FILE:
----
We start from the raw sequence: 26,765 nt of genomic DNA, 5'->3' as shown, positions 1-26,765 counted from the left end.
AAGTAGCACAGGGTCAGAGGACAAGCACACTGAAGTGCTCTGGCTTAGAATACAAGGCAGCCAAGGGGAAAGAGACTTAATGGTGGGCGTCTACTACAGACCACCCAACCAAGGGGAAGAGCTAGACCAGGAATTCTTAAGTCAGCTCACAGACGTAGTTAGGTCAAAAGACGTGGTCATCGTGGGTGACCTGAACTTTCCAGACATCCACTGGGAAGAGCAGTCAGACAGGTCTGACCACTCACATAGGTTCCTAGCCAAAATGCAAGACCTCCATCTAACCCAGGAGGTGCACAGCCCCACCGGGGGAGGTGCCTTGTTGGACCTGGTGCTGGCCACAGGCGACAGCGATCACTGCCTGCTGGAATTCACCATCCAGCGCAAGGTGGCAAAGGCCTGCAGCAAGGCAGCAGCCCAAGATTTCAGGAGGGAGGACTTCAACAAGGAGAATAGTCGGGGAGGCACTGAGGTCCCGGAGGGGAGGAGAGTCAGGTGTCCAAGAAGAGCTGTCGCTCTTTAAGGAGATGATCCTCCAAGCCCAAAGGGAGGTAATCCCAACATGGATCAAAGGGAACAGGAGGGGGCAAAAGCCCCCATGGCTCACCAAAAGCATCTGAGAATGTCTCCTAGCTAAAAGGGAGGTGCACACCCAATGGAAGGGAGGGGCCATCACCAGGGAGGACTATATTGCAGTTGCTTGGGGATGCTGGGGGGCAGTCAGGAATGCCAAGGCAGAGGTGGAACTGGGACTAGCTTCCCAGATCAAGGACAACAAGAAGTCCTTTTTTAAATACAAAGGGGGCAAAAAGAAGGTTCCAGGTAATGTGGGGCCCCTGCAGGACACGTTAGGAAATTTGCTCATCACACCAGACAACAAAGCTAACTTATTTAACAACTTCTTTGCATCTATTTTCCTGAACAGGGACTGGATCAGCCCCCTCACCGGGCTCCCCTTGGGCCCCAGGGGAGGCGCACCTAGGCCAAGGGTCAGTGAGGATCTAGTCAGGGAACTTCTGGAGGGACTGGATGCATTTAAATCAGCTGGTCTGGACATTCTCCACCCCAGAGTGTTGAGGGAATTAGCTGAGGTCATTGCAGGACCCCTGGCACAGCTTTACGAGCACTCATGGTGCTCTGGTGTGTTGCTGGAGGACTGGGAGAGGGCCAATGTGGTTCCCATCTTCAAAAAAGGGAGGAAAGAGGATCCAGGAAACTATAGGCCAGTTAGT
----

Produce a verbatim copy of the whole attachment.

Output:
We start from the raw sequence: 26,765 nt of genomic DNA, 5'->3' as shown, positions 1-26,765 counted from the left end.
AAGTAGCACAGGGTCAGAGGACAAGCACACTGAAGTGCTCTGGCTTAGAATACAAGGCAGCCAAGGGGAAAGAGACTTAATGGTGGGCGTCTACTACAGACCACCCAACCAAGGGGAAGAGCTAGACCAGGAATTCTTAAGTCAGCTCACAGACGTAGTTAGGTCAAAAGACGTGGTCATCGTGGGTGACCTGAACTTTCCAGACATCCACTGGGAAGAGCAGTCAGACAGGTCTGACCACTCACATAGGTTCCTAGCCAAAATGCAAGACCTCCATCTAACCCAGGAGGTGCACAGCCCCACCGGGGGAGGTGCCTTGTTGGACCTGGTGCTGGCCACAGGCGACAGCGATCACTGCCTGCTGGAATTCACCATCCAGCGCAAGGTGGCAAAGGCCTGCAGCAAGGCAGCAGCCCAAGATTTCAGGAGGGAGGACTTCAACAAGGAGAATAGTCGGGGAGGCACTGAGGTCCCGGAGGGGAGGAGAGTCAGGTGTCCAAGAAGAGCTGTCGCTCTTTAAGGAGATGATCCTCCAAGCCCAAAGGGAGGTAATCCCAACATGGATCAAAGGGAACAGGAGGGGGCAAAAGCCCCCATGGCTCACCAAAAGCATCTGAGAATGTCTCCTAGCTAAAAGGGAGGTGCACACCCAATGGAAGGGAGGGGCCATCACCAGGGAGGACTATATTGCAGTTGCTTGGGGATGCTGGGGGGCAGTCAGGAATGCCAAGGCAGAGGTGGAACTGGGACTAGCTTCCCAGATCAAGGACAACAAGAAGTCCTTTTTTAAATACAAAGGGGGCAAAAAGAAGGTTCCAGGTAATGTGGGGCCCCTGCAGGACACGTTAGGAAATTTGCTCATCACACCAGACAACAAAGCTAACTTATTTAACAACTTCTTTGCATCTATTTTCCTGAACAGGGACTGGATCAGCCCCCTCACCGGGCTCCCCTTGGGCCCCAGGGGAGGCGCACCTAGGCCAAGGGTCAGTGAGGATCTAGTCAGGGAACTTCTGGAGGGACTGGATGCATTTAAATCAGCTGGTCTGGACATTCTCCACCCCAGAGTGTTGAGGGAATTAGCTGAGGTCATTGCAGGACCCCTGGCACAGCTTTACGAGCACTCATGGTGCTCTGGTGTGTTGCTGGAGGACTGGGAGAGGGCCAATGTGGTTCCCATCTTCAAAAAAGGGAGGAAAGAGGATCCAGGAAACTATAGGCCAGTTAGT